Networks Saw Reach Erode During July

In addition to ratings erosion, most television networks are seeing declines in reach—the number of different people who tune in during a month.

In an analysis of July data from Nielsen, analyst Brian Wieser of Pivotal Research says that the broadcast networks continue to offer significantly more reach than even the top tier of cable networks.

Reach is important to advertisers, who want their ads viewed by many different viewers rather than the same ones over and over again. It is also important to distributors, who want to know networks are being watched by large number of their subscribers (although niche networks with passionate followings are also attractive).

Among the broadcast networks, NBC had the greatest reach at 81.7% of TV households, down 1.49 percentage points. CBS showed the least erosion in its reach, dropping 0.55 points to 80%.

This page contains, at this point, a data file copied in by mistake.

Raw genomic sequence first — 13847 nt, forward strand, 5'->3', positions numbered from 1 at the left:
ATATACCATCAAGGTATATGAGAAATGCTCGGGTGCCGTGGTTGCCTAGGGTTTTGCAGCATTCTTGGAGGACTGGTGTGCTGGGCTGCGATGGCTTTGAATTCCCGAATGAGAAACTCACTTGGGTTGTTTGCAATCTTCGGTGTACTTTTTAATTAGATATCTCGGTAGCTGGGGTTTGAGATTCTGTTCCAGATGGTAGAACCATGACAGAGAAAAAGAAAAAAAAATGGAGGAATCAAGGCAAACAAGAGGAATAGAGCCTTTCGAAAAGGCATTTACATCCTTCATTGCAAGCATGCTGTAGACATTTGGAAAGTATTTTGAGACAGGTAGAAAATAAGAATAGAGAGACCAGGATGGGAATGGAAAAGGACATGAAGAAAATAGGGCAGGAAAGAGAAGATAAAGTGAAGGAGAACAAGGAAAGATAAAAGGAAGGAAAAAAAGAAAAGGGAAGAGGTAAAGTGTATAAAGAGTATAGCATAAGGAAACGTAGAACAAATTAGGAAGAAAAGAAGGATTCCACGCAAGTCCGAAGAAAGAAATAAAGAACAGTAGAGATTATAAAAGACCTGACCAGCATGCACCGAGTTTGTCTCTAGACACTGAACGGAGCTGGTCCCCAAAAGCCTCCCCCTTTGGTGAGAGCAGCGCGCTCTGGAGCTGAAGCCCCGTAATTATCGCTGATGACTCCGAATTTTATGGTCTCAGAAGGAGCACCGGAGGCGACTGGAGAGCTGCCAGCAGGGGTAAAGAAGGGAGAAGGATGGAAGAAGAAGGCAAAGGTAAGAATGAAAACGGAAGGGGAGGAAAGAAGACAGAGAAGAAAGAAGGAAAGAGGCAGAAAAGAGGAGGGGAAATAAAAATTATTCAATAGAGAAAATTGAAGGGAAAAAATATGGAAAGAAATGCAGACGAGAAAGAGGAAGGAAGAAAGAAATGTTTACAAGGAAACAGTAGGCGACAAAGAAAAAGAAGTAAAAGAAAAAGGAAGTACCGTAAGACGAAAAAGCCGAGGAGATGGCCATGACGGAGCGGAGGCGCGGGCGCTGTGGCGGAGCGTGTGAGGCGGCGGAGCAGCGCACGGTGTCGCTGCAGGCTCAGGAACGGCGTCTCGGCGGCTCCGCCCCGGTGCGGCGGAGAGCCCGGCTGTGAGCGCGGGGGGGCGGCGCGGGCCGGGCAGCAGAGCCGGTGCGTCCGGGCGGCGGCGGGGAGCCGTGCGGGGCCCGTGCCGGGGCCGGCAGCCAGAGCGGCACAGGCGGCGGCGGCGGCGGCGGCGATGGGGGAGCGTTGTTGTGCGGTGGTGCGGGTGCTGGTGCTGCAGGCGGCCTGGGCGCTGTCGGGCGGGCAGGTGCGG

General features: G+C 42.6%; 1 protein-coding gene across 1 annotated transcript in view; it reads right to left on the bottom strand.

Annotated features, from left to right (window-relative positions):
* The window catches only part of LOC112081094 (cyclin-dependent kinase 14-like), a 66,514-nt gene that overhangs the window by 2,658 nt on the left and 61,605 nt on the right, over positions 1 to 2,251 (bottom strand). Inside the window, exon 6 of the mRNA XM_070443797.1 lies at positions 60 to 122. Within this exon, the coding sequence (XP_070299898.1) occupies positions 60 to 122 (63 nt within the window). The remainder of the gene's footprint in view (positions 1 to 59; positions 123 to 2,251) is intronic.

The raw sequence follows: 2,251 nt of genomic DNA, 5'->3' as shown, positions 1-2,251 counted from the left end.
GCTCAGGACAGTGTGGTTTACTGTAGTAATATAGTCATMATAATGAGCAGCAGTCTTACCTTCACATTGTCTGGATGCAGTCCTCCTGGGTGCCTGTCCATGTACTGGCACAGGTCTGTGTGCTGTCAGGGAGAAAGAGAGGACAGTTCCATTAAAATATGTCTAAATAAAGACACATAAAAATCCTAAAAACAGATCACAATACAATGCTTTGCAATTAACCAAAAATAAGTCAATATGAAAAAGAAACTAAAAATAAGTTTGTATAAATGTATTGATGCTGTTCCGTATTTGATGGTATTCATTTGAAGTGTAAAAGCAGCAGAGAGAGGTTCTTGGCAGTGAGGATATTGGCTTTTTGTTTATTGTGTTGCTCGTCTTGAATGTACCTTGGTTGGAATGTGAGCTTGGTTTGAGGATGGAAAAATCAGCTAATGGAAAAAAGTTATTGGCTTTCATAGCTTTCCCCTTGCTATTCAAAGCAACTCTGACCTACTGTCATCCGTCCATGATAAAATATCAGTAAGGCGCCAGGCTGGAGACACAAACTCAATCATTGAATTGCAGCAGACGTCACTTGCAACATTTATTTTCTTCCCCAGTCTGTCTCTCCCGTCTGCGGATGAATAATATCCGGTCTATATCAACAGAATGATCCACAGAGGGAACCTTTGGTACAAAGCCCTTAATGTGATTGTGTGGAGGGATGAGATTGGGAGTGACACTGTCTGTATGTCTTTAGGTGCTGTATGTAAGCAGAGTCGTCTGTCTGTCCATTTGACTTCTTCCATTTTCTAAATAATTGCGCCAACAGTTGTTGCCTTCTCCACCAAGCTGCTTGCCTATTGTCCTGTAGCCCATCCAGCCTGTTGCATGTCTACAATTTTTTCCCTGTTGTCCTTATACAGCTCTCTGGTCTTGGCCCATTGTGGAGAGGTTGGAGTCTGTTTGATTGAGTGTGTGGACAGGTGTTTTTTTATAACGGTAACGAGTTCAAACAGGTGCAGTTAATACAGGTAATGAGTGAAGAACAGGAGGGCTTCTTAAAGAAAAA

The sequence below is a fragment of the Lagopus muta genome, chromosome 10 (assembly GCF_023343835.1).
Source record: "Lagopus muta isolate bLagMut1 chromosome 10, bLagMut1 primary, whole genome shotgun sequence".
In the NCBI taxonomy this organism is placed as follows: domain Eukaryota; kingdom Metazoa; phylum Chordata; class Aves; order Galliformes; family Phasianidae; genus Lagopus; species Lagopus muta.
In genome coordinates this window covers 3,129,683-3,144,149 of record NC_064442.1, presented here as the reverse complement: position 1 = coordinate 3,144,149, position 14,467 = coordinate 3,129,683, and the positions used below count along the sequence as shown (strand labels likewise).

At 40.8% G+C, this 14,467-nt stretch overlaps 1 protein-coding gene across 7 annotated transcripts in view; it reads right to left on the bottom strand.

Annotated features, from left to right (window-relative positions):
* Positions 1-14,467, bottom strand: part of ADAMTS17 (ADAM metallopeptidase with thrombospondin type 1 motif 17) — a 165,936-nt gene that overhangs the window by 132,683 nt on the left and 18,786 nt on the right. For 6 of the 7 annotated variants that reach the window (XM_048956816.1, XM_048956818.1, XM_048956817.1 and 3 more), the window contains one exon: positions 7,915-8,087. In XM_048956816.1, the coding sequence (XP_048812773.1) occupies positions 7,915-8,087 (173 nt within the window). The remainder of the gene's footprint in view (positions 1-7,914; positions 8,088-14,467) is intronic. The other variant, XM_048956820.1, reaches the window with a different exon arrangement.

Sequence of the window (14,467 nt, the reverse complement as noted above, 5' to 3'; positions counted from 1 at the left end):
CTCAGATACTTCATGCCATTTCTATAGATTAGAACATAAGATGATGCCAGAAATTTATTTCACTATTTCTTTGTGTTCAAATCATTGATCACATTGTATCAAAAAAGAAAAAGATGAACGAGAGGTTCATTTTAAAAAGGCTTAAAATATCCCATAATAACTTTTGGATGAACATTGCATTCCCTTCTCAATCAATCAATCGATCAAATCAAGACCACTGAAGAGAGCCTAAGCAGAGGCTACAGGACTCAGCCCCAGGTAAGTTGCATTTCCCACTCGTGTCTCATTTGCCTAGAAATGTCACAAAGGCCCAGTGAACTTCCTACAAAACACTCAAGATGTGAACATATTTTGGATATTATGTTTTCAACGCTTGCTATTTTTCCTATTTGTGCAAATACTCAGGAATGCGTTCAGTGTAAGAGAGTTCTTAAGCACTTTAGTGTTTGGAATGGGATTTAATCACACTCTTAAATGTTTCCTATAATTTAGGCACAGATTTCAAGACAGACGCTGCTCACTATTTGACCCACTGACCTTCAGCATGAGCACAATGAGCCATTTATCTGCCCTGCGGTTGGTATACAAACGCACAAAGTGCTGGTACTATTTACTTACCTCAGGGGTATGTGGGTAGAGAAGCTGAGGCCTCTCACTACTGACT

The top tier of cable networks, led by Time Warner’s TNT, had reaches that ranged from 51.4% to 47.9%. Other top cable networks in terms of reach were TBS, AMC, USA and FX.

Wieser calculates that the typical cable network lost about 1.2% points of reach compared to the same month a year ago.

But some cable networks gained reach, particularly those in the news and sports categories. Big gainers including Fox Business Network, CNN, NBC Sports Network and Fox News Channel. Most of the other gainers were smaller networks, such as AMC’s BBC America and SundanceTV, Discovery’s Velocity, Viacom’s Logo and Scripps Networks’ GAC.

Wieser said the biggest declines were registered by NBCU’s E!, Viacom’s TV Land, NBCU’s Bravo and Discovery’s Animal Planet.

Jon Lafayette

Jon has been business editor of Broadcasting+Cable since 2010. He focuses on revenue-generating activities, including advertising and distribution, as well as executive intrigue and merger and acquisition activity. Just about any story is fair game, if a dollar sign can make its way into the article. Before B+C, Jon covered the industry for TVWeek, Cable World, Electronic Media, Advertising Age and The New York Post. A native New Yorker, Jon is hiding in plain sight in the suburbs of Chicago.